How can I get better at pastoral care? I can pay attention to my own practice, my own interactions with husbands and wives, parents and children, moments of excruciating difficulty. In each of those moments (or immediately after) I can ask myself, "What am I learning that will help me with the next one of those moments. What questions can I ask myself and others? What can I learn about attending to bits of information and infusing them back into the care all of us provide?"
I think they were nine and twelve. But I’m terrible with figuring out the ages of kids, and I’ve decided that asking isn’t helpful. Instead, I start listening and start talking and calibrate my vocabulary and concepts to the responses I’m getting. Thirty feet away, through an open door, a public hallway, and a closed … Continue reading A conversation with kids about death.
Adriel Booker wrote this for pastors who want to care for parents after miscarriage. What parents need from pastors after a miscarriage 1. Make time for grieving parents as early as possible. 2. Acknowledge the significance of their baby’s life. 3. Attend to both the mother and the father. 4. Encourage them to be honest … Continue reading How spiritual leaders can help in time of miscarriage (link)
Here are the words I use every time I begin a funeral service. We don’t want to be here. Just so that’s clear. We’re here because when God made us, he built us to respect lives, and to acknowledge that when an earthly life ends, something significant changes. There is something that is right about … Continue reading How to start a funeral service
I often hear people talking about God teaching them this lesson or that. Though we have many stories about the ways that Jesus was teaching people, most of them don't fit in our sense of "teaching people a lesson." This video from a few of my friends will help you understand what I mean. https://www.youtube.com/watch?v=TdYWGRfKW9w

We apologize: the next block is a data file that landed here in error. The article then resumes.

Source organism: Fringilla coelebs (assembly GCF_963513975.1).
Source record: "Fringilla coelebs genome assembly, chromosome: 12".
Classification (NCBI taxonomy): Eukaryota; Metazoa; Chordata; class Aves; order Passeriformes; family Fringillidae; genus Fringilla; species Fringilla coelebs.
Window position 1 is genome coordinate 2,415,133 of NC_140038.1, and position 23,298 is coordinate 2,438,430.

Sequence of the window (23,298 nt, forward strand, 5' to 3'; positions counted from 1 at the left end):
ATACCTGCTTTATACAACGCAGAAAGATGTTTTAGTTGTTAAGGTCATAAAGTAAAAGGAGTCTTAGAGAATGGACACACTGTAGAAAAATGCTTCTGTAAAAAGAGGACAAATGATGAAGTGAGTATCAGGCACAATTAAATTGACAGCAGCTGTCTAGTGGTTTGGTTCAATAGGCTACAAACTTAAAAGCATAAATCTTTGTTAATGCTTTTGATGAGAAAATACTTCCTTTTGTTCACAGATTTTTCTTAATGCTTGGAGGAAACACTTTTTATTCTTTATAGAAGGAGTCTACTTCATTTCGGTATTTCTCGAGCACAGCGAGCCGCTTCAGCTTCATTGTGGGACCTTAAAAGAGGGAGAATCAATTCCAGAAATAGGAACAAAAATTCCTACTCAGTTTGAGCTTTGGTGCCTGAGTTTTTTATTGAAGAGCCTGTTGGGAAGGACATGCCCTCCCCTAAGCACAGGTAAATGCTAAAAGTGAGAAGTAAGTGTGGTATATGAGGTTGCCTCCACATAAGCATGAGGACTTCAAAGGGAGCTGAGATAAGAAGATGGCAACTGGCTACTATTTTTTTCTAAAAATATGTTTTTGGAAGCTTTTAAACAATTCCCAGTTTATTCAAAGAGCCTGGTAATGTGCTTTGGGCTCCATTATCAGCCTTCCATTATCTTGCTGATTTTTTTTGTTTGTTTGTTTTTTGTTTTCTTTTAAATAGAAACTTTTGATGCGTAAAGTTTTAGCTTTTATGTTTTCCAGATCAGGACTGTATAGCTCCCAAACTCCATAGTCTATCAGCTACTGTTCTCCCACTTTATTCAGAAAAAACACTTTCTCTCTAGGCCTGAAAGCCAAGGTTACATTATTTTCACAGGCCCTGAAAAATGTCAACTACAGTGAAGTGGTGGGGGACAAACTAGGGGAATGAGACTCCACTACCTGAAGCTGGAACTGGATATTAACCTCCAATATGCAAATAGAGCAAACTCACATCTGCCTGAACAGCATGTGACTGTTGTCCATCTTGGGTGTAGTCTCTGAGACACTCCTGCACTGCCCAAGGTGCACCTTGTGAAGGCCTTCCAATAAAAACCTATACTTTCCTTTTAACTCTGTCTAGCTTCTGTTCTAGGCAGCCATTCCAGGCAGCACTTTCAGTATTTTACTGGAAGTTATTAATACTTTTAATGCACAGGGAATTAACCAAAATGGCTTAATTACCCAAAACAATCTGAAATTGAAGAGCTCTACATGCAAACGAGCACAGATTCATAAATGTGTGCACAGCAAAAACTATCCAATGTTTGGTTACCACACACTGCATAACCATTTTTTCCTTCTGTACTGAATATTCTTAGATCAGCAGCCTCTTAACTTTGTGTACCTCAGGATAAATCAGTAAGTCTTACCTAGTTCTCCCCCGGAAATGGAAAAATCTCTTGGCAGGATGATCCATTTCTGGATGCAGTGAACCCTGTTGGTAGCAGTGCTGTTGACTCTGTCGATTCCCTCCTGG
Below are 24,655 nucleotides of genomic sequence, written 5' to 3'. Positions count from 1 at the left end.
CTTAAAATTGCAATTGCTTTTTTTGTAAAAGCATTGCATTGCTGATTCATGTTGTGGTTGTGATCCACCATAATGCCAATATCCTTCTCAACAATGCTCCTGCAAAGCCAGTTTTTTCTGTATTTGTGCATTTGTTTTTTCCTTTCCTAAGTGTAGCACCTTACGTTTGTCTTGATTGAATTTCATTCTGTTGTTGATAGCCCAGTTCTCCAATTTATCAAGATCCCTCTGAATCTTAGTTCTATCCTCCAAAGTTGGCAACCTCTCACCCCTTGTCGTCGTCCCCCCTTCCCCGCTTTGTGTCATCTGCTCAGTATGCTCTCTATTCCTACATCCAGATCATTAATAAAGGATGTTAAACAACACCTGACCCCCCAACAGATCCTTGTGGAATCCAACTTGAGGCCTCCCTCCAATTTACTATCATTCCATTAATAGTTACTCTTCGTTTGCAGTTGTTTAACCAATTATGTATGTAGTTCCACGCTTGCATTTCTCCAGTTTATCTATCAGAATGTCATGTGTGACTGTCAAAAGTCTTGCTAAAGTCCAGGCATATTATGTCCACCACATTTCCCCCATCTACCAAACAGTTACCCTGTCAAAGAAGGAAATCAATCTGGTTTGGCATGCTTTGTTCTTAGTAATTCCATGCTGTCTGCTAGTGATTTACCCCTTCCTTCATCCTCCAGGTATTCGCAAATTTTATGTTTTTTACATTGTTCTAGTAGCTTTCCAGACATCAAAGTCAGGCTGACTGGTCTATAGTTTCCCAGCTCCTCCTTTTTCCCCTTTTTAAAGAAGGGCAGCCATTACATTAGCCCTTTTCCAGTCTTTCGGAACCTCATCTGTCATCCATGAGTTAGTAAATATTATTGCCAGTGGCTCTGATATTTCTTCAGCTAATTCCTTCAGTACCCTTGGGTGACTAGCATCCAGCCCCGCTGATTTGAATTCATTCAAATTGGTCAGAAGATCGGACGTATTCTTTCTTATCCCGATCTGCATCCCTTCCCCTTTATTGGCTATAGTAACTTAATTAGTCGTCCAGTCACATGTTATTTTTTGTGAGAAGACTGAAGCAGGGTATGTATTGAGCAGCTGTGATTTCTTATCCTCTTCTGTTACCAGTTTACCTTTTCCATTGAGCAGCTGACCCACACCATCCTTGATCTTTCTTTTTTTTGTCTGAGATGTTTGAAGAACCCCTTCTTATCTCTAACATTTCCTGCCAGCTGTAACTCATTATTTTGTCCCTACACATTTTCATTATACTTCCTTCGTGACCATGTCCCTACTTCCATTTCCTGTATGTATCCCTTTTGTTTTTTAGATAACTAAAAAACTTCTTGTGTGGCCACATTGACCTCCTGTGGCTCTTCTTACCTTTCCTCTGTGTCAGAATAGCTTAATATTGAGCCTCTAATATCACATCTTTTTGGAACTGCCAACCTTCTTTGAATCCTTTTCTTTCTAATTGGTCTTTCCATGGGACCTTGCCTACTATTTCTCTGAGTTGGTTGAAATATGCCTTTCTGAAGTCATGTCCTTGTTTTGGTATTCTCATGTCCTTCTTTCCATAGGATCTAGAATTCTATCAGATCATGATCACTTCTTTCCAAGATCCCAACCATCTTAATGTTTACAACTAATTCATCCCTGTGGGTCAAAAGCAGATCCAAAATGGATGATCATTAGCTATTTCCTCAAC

Before considering what to do to be helpful, Gavin Ortland suggests four things NOT to do. (Read the full article at "How not to help a sufferer.") In summary, his four things are don't be too quick to talk about what God means by this. don't be too quick to tell how your story turned … Continue reading How not to help a sufferer.
Some of us are squeamish about blood, especially in the hospital. So when we need to visit a friend, family member, or someone from church, especially after a trauma, we're afraid that we'll be distracted, that we'll feel faint. Here's a simple tip: look them in the eyes. https://youtu.be/znZ28-76z88
At our hospital, chaplains are the people with the responsibility and opportunity to ask families what funeral home they will be using for their loved one. It's a difficult time, shortly after the death. And yet, it's a helpful question because it gives the family something to do, a clear sense of the most immediate … Continue reading One way to find a funeral home.
I’m sorry. Nothing: (Sixty seconds of silence) May I take care of that? (and take the tissue out of their hands and give them a fresh one and throw it away and wash your hands) This is hard. Yes, I remember that time. I don’t know. . whether pets are in heaven . . . … Continue reading 10 simple phrases when visiting in the first hours after a death.